Jamie Carragher has said it is 'absolute nonsense' how much the UK spends of foreign aid and believes the government needs to focus on looking after homeless people in this country first.
The Reds legend spoke at the launch of a new £150,000 homeless shelter in Liverpool and said that while he has 'no problem' with helping vulnerable people around the world - he believes we should 'start with our own'.
Carragher responded to claims by Prime Minister Theresa May that austerity is over by saying:
To say austerity is over is just absolute nonsense.
The new homeless centre - which has been compared to the Big Brother house - was opened by hotel developer Lawrence Kenwright and his Signature Living group. He had earlier opened another homeless refuge at Kingsway House in the city which was beset with problems.
The new centre will offer mental health support and Mr Kenwright wants it to be the first in the country to have a designated sharps room, where residents can safely dispose of drug needles.
Jamie Carragher said:
The biggest lesson I have learnt is not to do what we did last year, because we opened our doors to all and sundry and just let them in - before we knew it we had 80 homeless people with mental health issues and drug addictions and by the time we had let them in it was minus five outside and we hadn't got any sign-off from anyone so it gave the council a huge issue with us.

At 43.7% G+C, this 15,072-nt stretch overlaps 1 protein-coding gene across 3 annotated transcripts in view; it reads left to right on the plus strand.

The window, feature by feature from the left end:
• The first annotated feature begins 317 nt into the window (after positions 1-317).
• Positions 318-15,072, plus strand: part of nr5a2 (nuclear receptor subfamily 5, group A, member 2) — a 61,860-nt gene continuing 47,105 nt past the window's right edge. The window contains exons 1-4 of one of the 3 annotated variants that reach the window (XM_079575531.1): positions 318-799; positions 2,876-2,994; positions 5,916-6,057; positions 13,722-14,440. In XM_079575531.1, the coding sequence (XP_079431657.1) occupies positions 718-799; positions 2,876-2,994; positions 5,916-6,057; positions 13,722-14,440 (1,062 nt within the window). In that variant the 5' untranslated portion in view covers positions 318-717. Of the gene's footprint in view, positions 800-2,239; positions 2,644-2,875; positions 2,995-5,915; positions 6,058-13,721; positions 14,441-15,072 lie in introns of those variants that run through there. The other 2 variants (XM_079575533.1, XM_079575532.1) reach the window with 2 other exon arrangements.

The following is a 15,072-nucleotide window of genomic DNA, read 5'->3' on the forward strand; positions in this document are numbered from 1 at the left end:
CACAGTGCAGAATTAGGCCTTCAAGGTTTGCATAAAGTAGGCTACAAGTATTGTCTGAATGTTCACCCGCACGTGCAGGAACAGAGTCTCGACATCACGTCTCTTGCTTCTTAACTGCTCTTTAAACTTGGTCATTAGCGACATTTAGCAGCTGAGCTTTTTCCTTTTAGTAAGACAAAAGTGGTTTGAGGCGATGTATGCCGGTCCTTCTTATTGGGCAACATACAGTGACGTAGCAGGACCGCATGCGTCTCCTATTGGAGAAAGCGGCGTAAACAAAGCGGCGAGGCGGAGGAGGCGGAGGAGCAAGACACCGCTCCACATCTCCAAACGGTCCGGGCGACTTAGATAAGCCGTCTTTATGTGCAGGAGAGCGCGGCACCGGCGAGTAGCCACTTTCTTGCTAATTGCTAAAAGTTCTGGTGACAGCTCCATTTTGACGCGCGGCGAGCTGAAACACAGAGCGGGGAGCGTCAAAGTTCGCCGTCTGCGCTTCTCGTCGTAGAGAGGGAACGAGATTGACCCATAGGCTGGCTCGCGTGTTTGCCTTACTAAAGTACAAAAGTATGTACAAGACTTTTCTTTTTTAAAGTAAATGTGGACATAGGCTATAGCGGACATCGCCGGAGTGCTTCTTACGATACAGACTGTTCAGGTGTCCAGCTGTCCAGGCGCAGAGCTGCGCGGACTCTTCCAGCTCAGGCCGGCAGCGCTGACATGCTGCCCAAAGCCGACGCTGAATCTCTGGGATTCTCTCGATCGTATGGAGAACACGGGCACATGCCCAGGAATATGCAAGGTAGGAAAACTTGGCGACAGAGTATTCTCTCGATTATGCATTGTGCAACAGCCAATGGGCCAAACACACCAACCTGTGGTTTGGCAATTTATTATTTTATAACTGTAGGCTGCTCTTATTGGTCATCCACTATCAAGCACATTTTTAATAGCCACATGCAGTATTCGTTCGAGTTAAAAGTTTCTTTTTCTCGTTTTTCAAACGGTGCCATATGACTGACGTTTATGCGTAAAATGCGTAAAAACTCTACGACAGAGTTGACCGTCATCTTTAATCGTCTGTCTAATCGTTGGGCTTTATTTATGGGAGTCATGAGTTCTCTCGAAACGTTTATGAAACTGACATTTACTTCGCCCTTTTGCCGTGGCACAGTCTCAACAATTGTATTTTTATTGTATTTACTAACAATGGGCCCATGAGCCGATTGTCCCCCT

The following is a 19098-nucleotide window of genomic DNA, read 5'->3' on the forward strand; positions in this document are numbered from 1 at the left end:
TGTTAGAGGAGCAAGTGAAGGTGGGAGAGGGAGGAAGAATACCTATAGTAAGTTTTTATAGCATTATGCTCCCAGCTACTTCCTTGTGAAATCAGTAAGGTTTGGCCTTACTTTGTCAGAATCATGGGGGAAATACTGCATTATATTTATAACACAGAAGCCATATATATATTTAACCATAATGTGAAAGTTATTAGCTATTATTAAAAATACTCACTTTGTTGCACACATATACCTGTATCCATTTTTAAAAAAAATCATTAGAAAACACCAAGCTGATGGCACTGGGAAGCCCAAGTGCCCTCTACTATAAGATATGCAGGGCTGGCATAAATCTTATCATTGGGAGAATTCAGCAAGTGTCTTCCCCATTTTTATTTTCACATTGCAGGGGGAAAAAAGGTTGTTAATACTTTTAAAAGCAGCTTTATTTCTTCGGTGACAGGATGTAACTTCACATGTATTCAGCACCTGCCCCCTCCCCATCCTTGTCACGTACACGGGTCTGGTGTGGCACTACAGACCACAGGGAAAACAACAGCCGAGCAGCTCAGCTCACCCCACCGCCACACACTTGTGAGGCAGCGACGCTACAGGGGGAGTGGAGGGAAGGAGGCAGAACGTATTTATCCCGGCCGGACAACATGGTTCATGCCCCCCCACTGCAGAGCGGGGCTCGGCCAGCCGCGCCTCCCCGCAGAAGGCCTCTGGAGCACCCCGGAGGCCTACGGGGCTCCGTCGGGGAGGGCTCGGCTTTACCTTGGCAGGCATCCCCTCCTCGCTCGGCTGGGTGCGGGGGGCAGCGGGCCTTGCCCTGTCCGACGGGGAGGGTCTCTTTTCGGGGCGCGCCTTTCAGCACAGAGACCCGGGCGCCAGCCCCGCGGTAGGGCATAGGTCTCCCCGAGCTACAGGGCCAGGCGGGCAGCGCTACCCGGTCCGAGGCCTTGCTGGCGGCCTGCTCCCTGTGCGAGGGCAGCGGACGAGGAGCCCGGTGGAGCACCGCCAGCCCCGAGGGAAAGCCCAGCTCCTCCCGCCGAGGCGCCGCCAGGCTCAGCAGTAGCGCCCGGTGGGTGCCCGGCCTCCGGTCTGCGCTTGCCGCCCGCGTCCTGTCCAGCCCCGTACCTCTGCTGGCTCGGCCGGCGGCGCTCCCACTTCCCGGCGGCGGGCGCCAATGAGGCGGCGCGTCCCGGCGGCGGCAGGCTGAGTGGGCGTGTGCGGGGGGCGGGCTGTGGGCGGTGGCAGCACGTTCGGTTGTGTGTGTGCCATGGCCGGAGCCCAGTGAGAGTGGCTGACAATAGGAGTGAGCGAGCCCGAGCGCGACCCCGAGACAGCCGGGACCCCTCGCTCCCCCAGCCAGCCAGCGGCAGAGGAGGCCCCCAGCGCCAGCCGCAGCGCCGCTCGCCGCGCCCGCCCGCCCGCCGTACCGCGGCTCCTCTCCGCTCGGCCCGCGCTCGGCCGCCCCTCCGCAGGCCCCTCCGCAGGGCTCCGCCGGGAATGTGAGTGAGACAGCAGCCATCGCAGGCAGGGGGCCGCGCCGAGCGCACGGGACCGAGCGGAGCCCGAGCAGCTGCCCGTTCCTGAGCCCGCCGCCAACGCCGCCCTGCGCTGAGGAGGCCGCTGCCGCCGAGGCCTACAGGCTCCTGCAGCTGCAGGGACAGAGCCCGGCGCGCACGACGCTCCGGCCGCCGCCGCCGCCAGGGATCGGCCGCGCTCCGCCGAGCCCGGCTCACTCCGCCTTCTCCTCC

Former Reds defender Jamie said he can already see that the new Cotton Street facility is streets ahead of Kingsway House.
I went to Kingsway and got involved there with Lawrence and it was done with the best of intentions, you do as much as you can and I think it's fantastic that we've got someone like Lawrence and his team in this city helping people in this situation. But this is completely different, I think they have learnt a lot. You think of a homeless shelter you think of something dark, grey and dingy and this is completely different. It's not somewhere where the homeless can just go to sleep or eat - which itself is fantastic - but it's actually somewhere they might want to stay throughout the day. There's activities, there's an area where they can learn some skills - a canteen and kitchen, it really will be a better place for people. The thing with homelessness now is you can't get away with it - every time you are in the city centre. I'm always up on Bold Street, Wood Street, Tithebarn Street and there are homeless people everywhere. Like everyone else I will stop and give them what is in my pocket - but then you go and get on with your life but then you stop and think, where are they going to sleep tonight? Where are they going to eat? Where are they going to get washed?